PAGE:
14 May 2018

Tanzania: Interim Dart Phase to End Later This Year

Dar es Salaam — An interim phase for operation of Dar es Salaam rapid transit (Dart) will come to an end later this year, according to Dart Agency.

The regulator's disclosure that it is preparing ground work for closing the interim phase before starting the first phase comes in the wake of ongoing complaints about poor DART services run by Usafiri Dar es Salaam Transit Company (Udart).

Speaking to The Citizen on Wednesday, the Dart public relations manager, Dr William Gatambi disclosed that the tendering process for getting a new service provider for the first Dart phase was in the final stage.

"We are finalising the final procedures to pick another operator. At the end of the current interim phase, which is before January, there will be two operators, including the current one," said Dr Gatambi.

According to him, the government decided in May 2016 to appoint an interim operator, Udart, in order to protect Dart infrastructure.

The decision to bring on board another service provider was also clarified by Prime Minister Kassim Majaliwa recently when answering supplementary questions from legislators.

The lawmakers raised complaints over poor Dart services, which include overcrowding and transport uncertainty during the rainy season.

The prime minister said the government was optimistic that the Dart services would improve after the entry of the new service provider.

Before appointment of Udart, the regulator was complaining of vandalism of Bus Rapid Transit (BRT) infrastructure, including equipment to support bus stands, stand roofs and other iron fittings.

Dart Agency serves both as the regulator and owner of the BRT infrastructure.

Last May, Dart announced an international tender for procurement of the second operator of rapid bus transit.

The second investor, who will join Udart, which operates on BRT routes from Mbezi and Kimara to Kivukoni, Gerezani and Morocco is expected deploy at least 165 buses with a view to increasing efficiency and enable Dart to strengthen feeder routers, according to Dart Agency.

Responding to The Citizen questions, the head of communications for Udart, Mr Deus Mugaywa said that they have no objection for the entry of the service provide, but urged the authorities to recognize them for playing a crucial role during the interim period despite a myriad changes.

According to Mr Mugaywa, Udart currently has 140 buses including 39 trunk buses and 101 short buses.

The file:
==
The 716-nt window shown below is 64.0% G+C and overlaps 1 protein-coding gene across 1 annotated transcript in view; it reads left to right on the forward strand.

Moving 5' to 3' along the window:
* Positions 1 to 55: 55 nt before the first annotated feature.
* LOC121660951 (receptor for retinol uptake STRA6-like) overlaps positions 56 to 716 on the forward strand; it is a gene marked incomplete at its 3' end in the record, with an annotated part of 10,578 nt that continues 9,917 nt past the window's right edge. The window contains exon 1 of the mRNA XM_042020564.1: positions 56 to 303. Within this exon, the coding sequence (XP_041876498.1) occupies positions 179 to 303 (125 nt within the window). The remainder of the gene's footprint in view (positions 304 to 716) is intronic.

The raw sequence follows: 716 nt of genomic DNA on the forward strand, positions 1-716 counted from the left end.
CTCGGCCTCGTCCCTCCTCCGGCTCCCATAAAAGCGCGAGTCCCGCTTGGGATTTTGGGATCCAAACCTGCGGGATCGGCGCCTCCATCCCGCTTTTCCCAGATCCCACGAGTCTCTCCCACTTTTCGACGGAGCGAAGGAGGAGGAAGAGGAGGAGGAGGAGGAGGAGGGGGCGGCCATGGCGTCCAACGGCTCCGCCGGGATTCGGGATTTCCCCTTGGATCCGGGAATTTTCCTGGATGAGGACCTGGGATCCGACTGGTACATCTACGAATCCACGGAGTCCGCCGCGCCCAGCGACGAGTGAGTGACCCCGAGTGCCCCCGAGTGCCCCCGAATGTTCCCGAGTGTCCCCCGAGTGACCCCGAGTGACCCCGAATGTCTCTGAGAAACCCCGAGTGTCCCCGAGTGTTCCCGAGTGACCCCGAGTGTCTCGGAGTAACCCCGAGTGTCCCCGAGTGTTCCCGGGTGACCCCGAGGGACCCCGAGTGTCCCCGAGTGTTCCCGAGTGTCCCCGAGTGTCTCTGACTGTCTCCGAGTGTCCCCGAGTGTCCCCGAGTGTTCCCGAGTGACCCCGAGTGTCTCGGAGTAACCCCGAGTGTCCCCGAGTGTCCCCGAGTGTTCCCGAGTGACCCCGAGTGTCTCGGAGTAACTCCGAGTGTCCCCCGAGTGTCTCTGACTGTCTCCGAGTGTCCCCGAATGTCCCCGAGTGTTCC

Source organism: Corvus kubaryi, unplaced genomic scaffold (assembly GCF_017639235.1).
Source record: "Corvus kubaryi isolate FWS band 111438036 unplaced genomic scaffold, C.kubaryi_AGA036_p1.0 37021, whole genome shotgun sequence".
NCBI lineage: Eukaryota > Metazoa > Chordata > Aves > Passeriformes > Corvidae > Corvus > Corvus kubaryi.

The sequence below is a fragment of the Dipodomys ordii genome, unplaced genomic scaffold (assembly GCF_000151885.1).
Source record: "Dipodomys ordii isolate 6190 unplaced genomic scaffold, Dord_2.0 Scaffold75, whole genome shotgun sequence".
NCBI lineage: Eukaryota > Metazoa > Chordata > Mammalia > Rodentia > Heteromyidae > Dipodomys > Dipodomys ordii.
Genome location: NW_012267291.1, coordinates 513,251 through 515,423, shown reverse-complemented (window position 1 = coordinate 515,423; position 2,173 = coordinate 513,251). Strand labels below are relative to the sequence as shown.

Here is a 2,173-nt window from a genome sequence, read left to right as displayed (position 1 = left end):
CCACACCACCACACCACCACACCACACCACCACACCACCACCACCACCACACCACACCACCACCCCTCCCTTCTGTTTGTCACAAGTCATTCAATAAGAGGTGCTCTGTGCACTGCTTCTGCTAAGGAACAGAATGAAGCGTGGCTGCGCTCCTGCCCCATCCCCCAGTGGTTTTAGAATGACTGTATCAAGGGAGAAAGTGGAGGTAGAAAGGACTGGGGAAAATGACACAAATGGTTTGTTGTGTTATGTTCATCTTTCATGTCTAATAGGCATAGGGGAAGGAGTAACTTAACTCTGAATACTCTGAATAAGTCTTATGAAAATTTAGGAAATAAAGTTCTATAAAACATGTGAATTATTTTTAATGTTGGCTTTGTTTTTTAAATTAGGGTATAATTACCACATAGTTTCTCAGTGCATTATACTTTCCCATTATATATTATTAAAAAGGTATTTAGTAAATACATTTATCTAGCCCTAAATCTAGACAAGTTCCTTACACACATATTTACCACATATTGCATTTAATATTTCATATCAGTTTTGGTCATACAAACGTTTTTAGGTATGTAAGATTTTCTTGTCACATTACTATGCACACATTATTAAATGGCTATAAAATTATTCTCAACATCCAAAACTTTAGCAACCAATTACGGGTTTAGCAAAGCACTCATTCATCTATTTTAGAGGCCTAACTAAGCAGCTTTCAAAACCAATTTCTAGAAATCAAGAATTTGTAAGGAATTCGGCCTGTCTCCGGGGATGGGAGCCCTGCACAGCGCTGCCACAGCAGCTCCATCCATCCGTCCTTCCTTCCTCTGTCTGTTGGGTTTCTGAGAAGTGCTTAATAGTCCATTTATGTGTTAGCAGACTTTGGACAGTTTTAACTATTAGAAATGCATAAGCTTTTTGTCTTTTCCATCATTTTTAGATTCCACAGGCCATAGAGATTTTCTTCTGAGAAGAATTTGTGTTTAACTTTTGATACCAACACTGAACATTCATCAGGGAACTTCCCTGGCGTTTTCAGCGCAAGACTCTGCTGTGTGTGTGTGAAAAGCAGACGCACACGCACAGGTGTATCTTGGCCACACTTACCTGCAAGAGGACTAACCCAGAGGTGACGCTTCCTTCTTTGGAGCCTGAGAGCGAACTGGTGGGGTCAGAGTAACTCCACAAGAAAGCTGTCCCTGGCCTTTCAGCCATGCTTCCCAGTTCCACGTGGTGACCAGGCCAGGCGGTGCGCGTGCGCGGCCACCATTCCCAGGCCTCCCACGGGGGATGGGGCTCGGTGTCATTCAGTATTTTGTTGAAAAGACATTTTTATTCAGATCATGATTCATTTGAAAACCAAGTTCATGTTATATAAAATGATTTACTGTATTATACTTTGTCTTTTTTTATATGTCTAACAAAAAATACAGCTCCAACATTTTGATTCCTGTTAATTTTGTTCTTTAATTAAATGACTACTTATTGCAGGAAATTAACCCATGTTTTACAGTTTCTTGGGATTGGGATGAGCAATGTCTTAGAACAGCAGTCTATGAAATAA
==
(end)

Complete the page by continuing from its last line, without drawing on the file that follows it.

"We are still waiting for approval of 70 long buses, which are still at the Port of Dart es Salaam," he said.

According to this week's Dart report, the number of passengers ranges between 150,000 and 200,000 per day.

The regulator says they need at least 305 buses to meet the demand, which is projected to rise when the new infrastructure is built.

The African Development Bank (AfDB) is supporting the second phase of BRT, which involves construction of new routes from the city centre to Mbagala to the tune of $160 million.

Already the AfDB has granted $141 million and the government will cover the remaining money, which will include phase two of the project.

The third phase of BRT infrastructure will cover Nyerere road from the city centre to Pugu, while the fourth phase will cover the route to Bagamoyo via Tegeta, according to the 2017 Dart report.

The report also says there were plans to extend feeder routes to Kawe, Mwenge, University of Dar es Salaam, Sinza and Mabibo.

The construction of BRT infrastructure started in 2012 during the fourth phase government led by retired President Jakaya Kikwete whereby Tanzania was set to be a model of BRT project in the sub-Saharan Africa.

Tanzania

Govt Employs 6,495 New Teachers to Fill Gaps Left By Those With Fake Certificates

The government said on Wednesday that it has employed 6,495 teachers for both secondary and primary schools to fill gaps… Read more »

See What Everyone is Watching

Copyright © 2018 The Citizen. All rights reserved. Distributed by AllAfrica Global Media (allAfrica.com). To contact the copyright holder directly for corrections — or for permission to republish or make other authorized use of this material, click here.

AllAfrica publishes around 800 reports a day from more than 140 news organizations and over 500 other institutions and individuals, representing a diversity of positions on every topic. We publish news and views ranging from vigorous opponents of governments to government publications and spokespersons. Publishers named above each report are responsible for their own content, which AllAfrica does not have the legal right to edit or correct.

Articles and commentaries that identify allAfrica.com as the publisher are produced or commissioned by AllAfrica. To address comments or complaints, please Contact us.